It’s finally SPRING and riding weather is here in abundance! With bicycle weather, unfortunately, comes a slew of bicycle crashes. Reading about people hurt or killed in crashes tends to get us wondering – Is Cycling Safe?
I think the short answer is a resounding YES!!!
Do you remember 1975? I do. I was a high school senior. I worked for a buddy of my dad, drilling holes in marble rectangles that would eventually be used to make bowling trophies. I got a Penny per hole. I saved enough to buy my first “real” bike – a yellow Schwinn Continental. I think I spent $110.00, plus tax, on that bike – or more than 11,000 holes drilled [not counting the ones I got docked for because they broke during the drilling process!]
Back in 1975 there was a huge BIKE BOOM underway. People were riding – a lot. KIDS were riding a lot. Before my 10-speed Continental, I had a big, heavy bike with those Sturmey Archer 3-speed shifters and the huge, metal “paper boy” rear baskets. I took that bike all over the little town of Mansfield, Ohio.
Statistics for that era reflect those memories. In 1975, there were 1003 cyclists killed on U.S. roadways. Of those, it was a 50/50 split between urban and rural settings. Men were killed 7 times more often than women. However, I think word “men” is inappropriate. You see, in 1975, 67% of the cyclists killed on U.S. roadways were under the age of 16!
Yes, 2 out of every 3 cyclists killed were kids in 1975.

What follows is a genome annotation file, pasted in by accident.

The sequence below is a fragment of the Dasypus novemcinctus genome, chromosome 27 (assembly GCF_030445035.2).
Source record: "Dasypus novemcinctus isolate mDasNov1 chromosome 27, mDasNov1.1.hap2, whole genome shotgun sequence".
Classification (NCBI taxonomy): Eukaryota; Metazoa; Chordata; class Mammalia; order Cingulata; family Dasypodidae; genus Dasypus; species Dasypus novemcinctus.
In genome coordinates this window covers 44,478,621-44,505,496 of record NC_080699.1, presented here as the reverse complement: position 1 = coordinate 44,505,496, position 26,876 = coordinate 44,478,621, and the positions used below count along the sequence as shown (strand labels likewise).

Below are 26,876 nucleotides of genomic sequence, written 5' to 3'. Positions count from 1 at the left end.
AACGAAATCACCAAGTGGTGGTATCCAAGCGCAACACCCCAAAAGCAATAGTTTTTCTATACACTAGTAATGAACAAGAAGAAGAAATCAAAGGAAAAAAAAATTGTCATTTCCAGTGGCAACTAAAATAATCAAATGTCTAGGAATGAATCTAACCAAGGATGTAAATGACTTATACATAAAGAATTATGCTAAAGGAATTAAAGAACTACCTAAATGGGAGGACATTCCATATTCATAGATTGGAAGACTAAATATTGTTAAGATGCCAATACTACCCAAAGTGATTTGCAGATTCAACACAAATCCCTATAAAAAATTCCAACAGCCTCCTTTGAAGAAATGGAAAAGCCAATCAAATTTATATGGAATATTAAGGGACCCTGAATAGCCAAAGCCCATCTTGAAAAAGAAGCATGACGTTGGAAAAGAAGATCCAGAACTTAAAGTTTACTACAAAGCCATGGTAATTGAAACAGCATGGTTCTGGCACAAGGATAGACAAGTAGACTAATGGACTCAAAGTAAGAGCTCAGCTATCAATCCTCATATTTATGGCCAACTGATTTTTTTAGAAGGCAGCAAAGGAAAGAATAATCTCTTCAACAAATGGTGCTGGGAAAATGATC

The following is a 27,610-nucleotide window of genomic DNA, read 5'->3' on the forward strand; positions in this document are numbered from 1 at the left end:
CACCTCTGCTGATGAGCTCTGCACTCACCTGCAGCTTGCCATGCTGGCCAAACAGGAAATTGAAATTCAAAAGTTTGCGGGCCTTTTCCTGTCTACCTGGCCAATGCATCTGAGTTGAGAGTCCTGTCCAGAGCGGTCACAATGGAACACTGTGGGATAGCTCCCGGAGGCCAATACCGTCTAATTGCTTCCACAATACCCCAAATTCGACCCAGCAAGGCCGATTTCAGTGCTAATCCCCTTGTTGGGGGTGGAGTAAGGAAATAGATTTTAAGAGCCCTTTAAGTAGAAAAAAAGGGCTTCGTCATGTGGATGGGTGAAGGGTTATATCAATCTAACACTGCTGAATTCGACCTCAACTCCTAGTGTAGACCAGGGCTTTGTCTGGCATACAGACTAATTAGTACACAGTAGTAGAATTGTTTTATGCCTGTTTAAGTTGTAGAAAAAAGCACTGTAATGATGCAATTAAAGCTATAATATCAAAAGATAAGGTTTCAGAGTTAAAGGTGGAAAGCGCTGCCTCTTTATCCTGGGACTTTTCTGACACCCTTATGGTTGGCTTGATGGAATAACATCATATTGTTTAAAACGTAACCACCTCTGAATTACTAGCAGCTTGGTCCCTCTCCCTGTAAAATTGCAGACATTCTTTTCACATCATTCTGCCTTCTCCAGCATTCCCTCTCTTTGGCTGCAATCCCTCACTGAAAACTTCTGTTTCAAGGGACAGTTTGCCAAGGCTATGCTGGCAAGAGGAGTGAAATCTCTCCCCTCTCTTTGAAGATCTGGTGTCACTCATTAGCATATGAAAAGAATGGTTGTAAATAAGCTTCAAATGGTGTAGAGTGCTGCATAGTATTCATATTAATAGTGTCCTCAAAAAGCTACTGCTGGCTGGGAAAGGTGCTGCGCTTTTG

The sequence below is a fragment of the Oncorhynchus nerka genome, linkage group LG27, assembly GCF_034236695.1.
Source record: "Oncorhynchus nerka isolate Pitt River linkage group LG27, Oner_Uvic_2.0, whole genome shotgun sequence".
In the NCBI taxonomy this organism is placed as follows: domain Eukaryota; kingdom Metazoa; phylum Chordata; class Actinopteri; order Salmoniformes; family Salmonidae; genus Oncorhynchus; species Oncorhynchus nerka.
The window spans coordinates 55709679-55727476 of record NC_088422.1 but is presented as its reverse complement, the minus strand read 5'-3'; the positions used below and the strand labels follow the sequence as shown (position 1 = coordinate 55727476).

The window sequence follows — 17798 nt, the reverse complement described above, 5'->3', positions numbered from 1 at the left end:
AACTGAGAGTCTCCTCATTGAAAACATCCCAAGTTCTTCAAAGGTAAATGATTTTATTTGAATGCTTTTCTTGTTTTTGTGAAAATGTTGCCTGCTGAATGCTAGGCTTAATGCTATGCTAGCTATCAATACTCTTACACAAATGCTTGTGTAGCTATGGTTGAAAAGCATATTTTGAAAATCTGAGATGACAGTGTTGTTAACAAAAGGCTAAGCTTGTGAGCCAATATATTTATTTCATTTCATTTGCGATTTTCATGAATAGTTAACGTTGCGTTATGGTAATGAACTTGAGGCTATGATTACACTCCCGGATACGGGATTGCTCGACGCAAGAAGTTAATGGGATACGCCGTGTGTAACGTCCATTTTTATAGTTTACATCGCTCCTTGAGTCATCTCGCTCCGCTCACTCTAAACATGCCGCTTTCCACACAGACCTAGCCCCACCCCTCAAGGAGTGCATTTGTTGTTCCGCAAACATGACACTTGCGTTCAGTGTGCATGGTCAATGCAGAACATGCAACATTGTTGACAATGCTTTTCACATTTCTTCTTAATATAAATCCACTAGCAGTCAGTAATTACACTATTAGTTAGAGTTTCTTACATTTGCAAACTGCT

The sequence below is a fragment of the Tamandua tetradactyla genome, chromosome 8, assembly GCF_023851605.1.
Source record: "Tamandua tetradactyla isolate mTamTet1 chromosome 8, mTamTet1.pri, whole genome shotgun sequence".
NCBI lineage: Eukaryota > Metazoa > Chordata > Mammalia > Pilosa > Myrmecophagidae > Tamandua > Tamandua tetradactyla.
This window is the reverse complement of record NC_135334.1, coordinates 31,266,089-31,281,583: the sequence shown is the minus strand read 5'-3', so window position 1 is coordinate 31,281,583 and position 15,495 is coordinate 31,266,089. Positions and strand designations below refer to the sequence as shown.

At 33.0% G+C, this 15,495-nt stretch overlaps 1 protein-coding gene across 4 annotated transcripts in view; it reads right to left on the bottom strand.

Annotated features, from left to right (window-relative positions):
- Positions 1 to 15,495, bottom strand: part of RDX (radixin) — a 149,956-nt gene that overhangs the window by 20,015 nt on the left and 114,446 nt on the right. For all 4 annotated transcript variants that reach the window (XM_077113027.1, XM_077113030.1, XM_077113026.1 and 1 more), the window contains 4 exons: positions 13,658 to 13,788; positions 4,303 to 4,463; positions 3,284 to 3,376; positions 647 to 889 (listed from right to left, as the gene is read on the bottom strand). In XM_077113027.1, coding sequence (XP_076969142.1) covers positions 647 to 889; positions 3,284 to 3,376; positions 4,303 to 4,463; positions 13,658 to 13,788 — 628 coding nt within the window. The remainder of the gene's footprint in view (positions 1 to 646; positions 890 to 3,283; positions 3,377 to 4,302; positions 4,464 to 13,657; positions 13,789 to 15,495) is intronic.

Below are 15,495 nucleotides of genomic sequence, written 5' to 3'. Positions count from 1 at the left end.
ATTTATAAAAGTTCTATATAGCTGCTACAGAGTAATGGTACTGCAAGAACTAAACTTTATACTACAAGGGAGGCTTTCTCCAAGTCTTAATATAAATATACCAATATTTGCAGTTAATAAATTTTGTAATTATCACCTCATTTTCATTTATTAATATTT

Statistics for bicycle crashes show us that since 1975 the demographics for bicycle crashes have completely flip-flopped. In 2008, NHTSA published its “Traffic Safety Facts for Bicyclists and Other Cyclists,” taking a close look at more recent trends. NHTSA’s numbers show that 716 cyclists were killed in 2008 – slightly more than 2007, but in line with a 10 year trend of less than 800 cyclists killed each year since 1998.
Cyclist fatalities still accounted for 2% of all highway deaths in 2008. That number has been between 1-2% ever since the first statistics started being kept in the 1930s.
The Kids vs. Adults comparison is most interesting. In 1998 the average age of a cyclist involved in a fatal crash was 32. In 2008, the average age was 41. Compared to 1975, when 2/3 of all cyclists fatalities involved kids under the age of 16, it is clear that the entire cycling demographic has changed.
You see it everywhere, I’m sure. In your neighborhood – with your kids. Do you kids wander around town on their bikes? Probably not.
For me, as a teenager in the mid-1970’s, it was nothing to leave the house in the morning on the bike and MAYBE come home for lunch. My and my buddies would be riding all over – from ball diamond to park to ice cream stand. For, I am certain, a variety of reasons that just doesn’t happen any more.
One downside of this is that kids miss out on learning the absolute JOY that comes with the freedom of being on a bike. Kids miss out on being able to MOVE from place to place without a play date and without waiting for Dad or Mom to take them.
Can we develop a SAFE way to encourage kids to ride again without exposing them to the statistical population of cycling fatalities? I guess that is one of the many challenges facing the bike industry, bike safety experts and those encouraging our country to RIDE. Those 1975 cycling fatality statistics were littered with dozens of “dart out” cases – kids jumping from sidewalk to roadway, without paying attention to traffic. Safe Riding means teaching everybody – Kids & Adults – about the Rules of the Road and how to ride safely in traffic.
I wonder if, in ten years, the average age of cycling deaths will go up to 52? Does that mean our aging population is still riding, but we’re losing the newer, younger riders?
Is cycling SAFE? YES! Millions of safe miles are ridden every year. Fatallities are trending DOWN from the mid-1970’s highs. Considering Ohio’s 88 counties, dozens of clubs, tens of thousands of miles of roads and millions of riders, those are pretty good numbers.
Good Luck and Good Riding!
The Bike Lawyer
To read more check out the following from NHTSA: